KEVON “YANKEY BOY” HEATH knows a successful music career requires marketing. Walking along Pembroke Street and Knox Street, Port of Spain in his five-foot cup is part of his 2020 marketing strategy for his song Looking For Cup.
TT knows Yankey Boy’s story: he grew up in Pinto Road, Arima, then in 2000, moved to Brooklyn, New York where he has lived since. He also has his own studio in Brooklyn. Songs like Rumors and Blue Soap are among his best known.
While he said this year radio airplay is not a problem, getting the platform to perform the song has been challenging. Yankey Boy discussed this and other issues at Newsday’s Pembroke Street office.
Looking For Cup uses a literary device common to calypso and soca – double entendre. It is based on his experiences of playing Carnival and J’Ouvert over the years and looking for his cup, once lost.
Having been in the soca industry for a while, he sees TT music well on its way to a reversion, where the “real art form” is returning. He added that TT’s music saw different experimental types over the last couple of years but the many were returning to calypso and soca’s original sound.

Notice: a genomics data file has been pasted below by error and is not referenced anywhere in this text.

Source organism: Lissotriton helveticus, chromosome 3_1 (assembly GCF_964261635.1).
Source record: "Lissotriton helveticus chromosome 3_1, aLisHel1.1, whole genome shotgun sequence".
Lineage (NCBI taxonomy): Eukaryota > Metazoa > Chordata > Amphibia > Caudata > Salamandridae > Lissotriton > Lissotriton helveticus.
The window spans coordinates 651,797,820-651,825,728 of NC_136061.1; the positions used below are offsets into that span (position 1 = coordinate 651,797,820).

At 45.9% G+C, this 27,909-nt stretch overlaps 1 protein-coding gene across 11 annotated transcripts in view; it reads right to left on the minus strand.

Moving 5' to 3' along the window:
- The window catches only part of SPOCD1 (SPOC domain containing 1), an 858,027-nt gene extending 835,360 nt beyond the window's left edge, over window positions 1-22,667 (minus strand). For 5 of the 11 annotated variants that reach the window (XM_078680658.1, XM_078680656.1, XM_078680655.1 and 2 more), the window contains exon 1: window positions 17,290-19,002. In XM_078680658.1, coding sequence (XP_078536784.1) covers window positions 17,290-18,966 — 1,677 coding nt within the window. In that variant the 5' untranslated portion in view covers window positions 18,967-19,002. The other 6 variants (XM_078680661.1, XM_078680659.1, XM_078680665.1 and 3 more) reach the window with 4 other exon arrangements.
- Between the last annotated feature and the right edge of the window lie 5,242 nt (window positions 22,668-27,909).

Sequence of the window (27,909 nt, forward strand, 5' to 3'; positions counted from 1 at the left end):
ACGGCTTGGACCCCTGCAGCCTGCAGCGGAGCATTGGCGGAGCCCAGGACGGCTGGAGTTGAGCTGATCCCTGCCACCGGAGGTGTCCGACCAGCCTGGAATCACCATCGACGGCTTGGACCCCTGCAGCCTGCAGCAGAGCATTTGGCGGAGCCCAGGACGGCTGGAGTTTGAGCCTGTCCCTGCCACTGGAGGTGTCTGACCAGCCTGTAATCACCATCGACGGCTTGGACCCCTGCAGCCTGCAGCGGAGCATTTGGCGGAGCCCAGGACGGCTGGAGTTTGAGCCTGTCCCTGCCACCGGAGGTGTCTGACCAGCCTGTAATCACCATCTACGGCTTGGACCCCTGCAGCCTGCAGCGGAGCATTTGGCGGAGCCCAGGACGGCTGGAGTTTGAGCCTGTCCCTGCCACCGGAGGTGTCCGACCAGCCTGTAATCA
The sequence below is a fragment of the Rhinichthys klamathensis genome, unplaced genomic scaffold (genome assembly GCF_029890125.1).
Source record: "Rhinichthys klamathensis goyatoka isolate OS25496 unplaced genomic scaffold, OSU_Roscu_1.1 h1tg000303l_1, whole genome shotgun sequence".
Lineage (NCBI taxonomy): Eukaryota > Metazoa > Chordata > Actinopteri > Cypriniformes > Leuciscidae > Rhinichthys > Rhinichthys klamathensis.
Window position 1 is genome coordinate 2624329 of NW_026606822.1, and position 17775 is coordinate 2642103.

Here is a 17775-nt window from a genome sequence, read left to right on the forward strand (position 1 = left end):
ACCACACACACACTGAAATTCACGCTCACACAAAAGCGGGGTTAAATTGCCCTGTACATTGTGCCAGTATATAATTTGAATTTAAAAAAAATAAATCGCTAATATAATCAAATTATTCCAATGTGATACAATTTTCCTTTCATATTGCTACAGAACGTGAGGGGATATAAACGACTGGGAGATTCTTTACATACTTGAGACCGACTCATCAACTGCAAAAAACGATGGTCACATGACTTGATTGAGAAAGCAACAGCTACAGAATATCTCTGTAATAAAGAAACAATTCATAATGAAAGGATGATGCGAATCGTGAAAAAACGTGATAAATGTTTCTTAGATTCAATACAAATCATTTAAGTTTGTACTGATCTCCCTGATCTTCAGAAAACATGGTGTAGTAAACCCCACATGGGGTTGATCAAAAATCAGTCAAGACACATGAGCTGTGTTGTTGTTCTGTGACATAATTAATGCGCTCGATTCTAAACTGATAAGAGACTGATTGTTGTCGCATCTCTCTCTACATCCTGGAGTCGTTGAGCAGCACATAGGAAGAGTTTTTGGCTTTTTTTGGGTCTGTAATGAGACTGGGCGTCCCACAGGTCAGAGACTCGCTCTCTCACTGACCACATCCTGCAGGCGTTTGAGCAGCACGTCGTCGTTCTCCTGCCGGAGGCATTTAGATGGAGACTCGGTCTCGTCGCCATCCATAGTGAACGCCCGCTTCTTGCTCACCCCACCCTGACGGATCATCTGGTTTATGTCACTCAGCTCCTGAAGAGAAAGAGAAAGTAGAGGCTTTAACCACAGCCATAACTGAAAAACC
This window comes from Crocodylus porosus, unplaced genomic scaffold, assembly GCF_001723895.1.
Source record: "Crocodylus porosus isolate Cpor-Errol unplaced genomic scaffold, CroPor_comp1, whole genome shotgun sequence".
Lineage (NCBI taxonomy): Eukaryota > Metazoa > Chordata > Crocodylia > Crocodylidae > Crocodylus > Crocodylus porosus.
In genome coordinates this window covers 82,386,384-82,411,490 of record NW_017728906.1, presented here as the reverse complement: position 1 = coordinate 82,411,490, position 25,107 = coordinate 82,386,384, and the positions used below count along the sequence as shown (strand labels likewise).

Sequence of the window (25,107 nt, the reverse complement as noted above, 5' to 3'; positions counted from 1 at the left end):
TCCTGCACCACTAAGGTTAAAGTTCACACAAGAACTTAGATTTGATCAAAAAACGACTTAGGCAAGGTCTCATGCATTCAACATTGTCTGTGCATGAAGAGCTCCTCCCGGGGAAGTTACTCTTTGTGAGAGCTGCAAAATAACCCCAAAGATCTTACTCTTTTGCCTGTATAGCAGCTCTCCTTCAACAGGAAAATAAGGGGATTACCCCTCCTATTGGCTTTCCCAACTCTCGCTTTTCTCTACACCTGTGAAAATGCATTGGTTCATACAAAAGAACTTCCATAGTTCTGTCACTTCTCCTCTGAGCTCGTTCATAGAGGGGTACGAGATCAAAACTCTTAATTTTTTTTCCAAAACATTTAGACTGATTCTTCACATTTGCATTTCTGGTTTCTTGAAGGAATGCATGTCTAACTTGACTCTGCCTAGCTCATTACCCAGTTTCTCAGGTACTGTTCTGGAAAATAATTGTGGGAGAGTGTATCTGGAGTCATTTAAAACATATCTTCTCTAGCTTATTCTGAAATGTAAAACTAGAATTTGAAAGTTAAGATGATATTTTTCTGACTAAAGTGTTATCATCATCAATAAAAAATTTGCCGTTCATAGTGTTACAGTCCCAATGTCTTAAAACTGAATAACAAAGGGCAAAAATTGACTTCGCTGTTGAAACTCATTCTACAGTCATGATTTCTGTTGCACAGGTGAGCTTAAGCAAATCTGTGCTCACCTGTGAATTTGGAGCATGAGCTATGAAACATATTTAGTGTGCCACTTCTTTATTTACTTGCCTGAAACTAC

“That is why you see a lot of people now remixing, or the producers trying to bring back that old iron, drum and the real rhythm, where soca was really from. The Tambu days or the Roaring Lion style,” he said.
For a full reversion, Yankey Boy recommended connecting the word calypso more closely with soca.
“We dropped the word ‘calypso’ and ran with ‘soca.’ We cannot forget the root, the foundation. If you listen to any radio station, nobody highlights or does anything for the calypso. So the new generation, this is far from them.”
He said if he had not been a pan player he might have also been disconnected from it as well.
He said many DJs played “names and not songs.”
With the advent of social media and many looking for a platform, the “Zesser Movement” was birthed. He defined it as when an artiste is unable to get radio airplay and so turns to alternative channels like social media, the streets and their neighbourhoods
to have their music played.
“Every one of these artistes, before the Zesser movement, tried to bring good songs to their liking and the radio stations and was not getting played.
“So they turn to the people in their neighbourhood, the streets – this is where social media began to make stars and YouTube began to make stars.”
This underground buzz has now resulted in people demanding the songs be played.
He also saw DJs looking for “forwards” as another reason some songs are unable to get the play they require.
“A forward is where you can play a song and have everyone in a frenzy or have everyone put up their hand. Getting an expression from everyone at the same time.”
“They (DJs) are competing with each other so they will play the same five songs for the forwards...So this is why our music is not getting time to build.”
This now resulted in artistes creating songs that would get them visibility, as opposed to simply creating a song for its musical value.